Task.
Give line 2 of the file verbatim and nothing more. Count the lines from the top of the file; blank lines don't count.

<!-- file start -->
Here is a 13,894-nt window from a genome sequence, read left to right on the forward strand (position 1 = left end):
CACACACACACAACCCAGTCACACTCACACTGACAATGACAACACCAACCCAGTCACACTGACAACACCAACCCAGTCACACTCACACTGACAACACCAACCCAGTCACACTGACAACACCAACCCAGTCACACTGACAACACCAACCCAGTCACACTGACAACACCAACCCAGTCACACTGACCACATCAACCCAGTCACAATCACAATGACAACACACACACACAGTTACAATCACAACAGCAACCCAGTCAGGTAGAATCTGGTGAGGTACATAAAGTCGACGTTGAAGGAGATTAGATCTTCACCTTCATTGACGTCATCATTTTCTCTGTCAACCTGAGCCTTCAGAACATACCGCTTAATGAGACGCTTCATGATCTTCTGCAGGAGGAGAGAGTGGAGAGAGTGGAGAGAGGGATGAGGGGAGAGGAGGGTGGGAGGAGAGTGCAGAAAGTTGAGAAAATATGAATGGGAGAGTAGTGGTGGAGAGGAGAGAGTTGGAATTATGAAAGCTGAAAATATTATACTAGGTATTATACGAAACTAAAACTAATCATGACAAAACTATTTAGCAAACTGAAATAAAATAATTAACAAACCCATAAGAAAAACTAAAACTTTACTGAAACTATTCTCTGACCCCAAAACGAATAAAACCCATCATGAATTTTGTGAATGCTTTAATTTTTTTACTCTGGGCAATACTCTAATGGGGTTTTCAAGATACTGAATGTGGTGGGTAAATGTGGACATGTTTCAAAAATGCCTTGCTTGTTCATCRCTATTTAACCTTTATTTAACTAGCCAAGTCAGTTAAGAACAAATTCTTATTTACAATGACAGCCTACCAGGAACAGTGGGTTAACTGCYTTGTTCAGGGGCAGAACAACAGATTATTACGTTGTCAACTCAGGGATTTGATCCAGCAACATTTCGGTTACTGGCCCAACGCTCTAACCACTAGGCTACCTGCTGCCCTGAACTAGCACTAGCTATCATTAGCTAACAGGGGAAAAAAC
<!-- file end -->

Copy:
CACACACACACAACCCAGTCACACTCACACTGACAATGACAACACCAACCCAGTCACACTGACAACACCAACCCAGTCACACTCACACTGACAACACCAACCCAGTCACACTGACAACACCAACCCAGTCACACTGACAACACCAACCCAGTCACACTGACAACACCAACCCAGTCACACTGACCACATCAACCCAGTCACAATCACAATGACAACACACACACACAGTTACAATCACAACAGCAACCCAGTCAGGTAGAATCTGGTGAGGTACATAAAGTCGACGTTGAAGGAGATTAGATCTTCACCTTCATTGACGTCATCATTTTCTCTGTCAACCTGAGCCTTCAGAACATACCGCTTAATGAGACGCTTCATGATCTTCTGCAGGAGGAGAGAGTGGAGAGAGTGGAGAGAGGGATGAGGGGAGAGGAGGGTGGGAGGAGAGTGCAGAAAGTTGAGAAAATATGAATGGGAGAGTAGTGGTGGAGAGGAGAGAGTTGGAATTATGAAAGCTGAAAATATTATACTAGGTATTATACGAAACTAAAACTAATCATGACAAAACTATTTAGCAAACTGAAATAAAATAATTAACAAACCCATAAGAAAAACTAAAACTTTACTGAAACTATTCTCTGACCCCAAAACGAATAAAACCCATCATGAATTTTGTGAATGCTTTAATTTTTTTACTCTGGGCAATACTCTAATGGGGTTTTCAAGATACTGAATGTGGTGGGTAAATGTGGACATGTTTCAAAAATGCCTTGCTTGTTCATCRCTATTTAACCTTTATTTAACTAGCCAAGTCAGTTAAGAACAAATTCTTATTTACAATGACAGCCTACCAGGAACAGTGGGTTAACTGCYTTGTTCAGGGGCAGAACAACAGATTATTACGTTGTCAACTCAGGGATTTGATCCAGCAACATTTCGGTTACTGGCCCAACGCTCTAACCACTAGGCTACCTGCTGCCCTGAACTAGCACTAGCTATCATTAGCTAACAGGGGAAAAAAC